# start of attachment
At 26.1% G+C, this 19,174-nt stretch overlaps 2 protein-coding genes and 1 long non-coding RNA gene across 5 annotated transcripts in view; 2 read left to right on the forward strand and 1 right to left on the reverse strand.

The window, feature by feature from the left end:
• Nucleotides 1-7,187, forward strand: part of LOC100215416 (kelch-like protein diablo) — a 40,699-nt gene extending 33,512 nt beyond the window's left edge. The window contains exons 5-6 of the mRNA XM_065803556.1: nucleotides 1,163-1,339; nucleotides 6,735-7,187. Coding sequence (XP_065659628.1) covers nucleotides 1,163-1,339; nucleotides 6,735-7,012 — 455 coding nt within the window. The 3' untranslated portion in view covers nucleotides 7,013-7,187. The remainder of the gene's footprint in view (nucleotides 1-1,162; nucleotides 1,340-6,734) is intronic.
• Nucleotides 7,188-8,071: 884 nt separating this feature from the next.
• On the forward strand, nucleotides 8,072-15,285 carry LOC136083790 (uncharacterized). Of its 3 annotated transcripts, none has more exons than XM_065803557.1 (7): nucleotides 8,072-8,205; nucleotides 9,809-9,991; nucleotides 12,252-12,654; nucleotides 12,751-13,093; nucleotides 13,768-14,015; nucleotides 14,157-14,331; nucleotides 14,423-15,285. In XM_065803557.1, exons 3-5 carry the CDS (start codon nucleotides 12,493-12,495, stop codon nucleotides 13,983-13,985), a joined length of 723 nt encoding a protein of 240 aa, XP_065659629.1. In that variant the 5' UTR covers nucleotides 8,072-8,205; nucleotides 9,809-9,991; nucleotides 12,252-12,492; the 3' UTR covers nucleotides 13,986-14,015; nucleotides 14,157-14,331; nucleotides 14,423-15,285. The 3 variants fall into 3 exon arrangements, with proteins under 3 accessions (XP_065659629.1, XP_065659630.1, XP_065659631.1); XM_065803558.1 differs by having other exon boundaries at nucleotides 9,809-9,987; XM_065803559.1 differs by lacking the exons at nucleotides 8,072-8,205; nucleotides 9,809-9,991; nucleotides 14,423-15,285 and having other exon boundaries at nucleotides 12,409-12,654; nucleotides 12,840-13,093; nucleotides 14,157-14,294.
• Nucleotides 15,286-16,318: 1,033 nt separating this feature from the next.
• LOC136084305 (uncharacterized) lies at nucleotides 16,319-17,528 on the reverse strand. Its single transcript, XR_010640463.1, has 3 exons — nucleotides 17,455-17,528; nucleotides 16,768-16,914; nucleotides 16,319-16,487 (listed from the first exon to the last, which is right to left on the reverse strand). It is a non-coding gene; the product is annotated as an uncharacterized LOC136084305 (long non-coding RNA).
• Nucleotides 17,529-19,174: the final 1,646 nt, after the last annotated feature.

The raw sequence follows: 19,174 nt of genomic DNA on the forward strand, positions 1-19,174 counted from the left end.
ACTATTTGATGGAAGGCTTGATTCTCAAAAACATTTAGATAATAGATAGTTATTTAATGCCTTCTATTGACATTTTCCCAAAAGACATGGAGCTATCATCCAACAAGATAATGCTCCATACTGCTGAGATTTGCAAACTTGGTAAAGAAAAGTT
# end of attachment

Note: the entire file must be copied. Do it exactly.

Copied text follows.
At 26.1% G+C, this 19,174-nt stretch overlaps 2 protein-coding genes and 1 long non-coding RNA gene across 5 annotated transcripts in view; 2 read left to right on the forward strand and 1 right to left on the reverse strand.

The window, feature by feature from the left end:
• Nucleotides 1-7,187, forward strand: part of LOC100215416 (kelch-like protein diablo) — a 40,699-nt gene extending 33,512 nt beyond the window's left edge. The window contains exons 5-6 of the mRNA XM_065803556.1: nucleotides 1,163-1,339; nucleotides 6,735-7,187. Coding sequence (XP_065659628.1) covers nucleotides 1,163-1,339; nucleotides 6,735-7,012 — 455 coding nt within the window. The 3' untranslated portion in view covers nucleotides 7,013-7,187. The remainder of the gene's footprint in view (nucleotides 1-1,162; nucleotides 1,340-6,734) is intronic.
• Nucleotides 7,188-8,071: 884 nt separating this feature from the next.
• On the forward strand, nucleotides 8,072-15,285 carry LOC136083790 (uncharacterized). Of its 3 annotated transcripts, none has more exons than XM_065803557.1 (7): nucleotides 8,072-8,205; nucleotides 9,809-9,991; nucleotides 12,252-12,654; nucleotides 12,751-13,093; nucleotides 13,768-14,015; nucleotides 14,157-14,331; nucleotides 14,423-15,285. In XM_065803557.1, exons 3-5 carry the CDS (start codon nucleotides 12,493-12,495, stop codon nucleotides 13,983-13,985), a joined length of 723 nt encoding a protein of 240 aa, XP_065659629.1. In that variant the 5' UTR covers nucleotides 8,072-8,205; nucleotides 9,809-9,991; nucleotides 12,252-12,492; the 3' UTR covers nucleotides 13,986-14,015; nucleotides 14,157-14,331; nucleotides 14,423-15,285. The 3 variants fall into 3 exon arrangements, with proteins under 3 accessions (XP_065659629.1, XP_065659630.1, XP_065659631.1); XM_065803558.1 differs by having other exon boundaries at nucleotides 9,809-9,987; XM_065803559.1 differs by lacking the exons at nucleotides 8,072-8,205; nucleotides 9,809-9,991; nucleotides 14,423-15,285 and having other exon boundaries at nucleotides 12,409-12,654; nucleotides 12,840-13,093; nucleotides 14,157-14,294.
• Nucleotides 15,286-16,318: 1,033 nt separating this feature from the next.
• LOC136084305 (uncharacterized) lies at nucleotides 16,319-17,528 on the reverse strand. Its single transcript, XR_010640463.1, has 3 exons — nucleotides 17,455-17,528; nucleotides 16,768-16,914; nucleotides 16,319-16,487 (listed from the first exon to the last, which is right to left on the reverse strand). It is a non-coding gene; the product is annotated as an uncharacterized LOC136084305 (long non-coding RNA).
• Nucleotides 17,529-19,174: the final 1,646 nt, after the last annotated feature.

The raw sequence follows: 19,174 nt of genomic DNA on the forward strand, positions 1-19,174 counted from the left end.
ACTATTTGATGGAAGGCTTGATTCTCAAAAACATTTAGATAATAGATAGTTATTTAATGCCTTCTATTGACATTTTCCCAAAAGACATGGAGCTATCATCCAACAAGATAATGCTCCATACTGCTGAGATTTGCAAACTTGGTAAAGAAAAGTT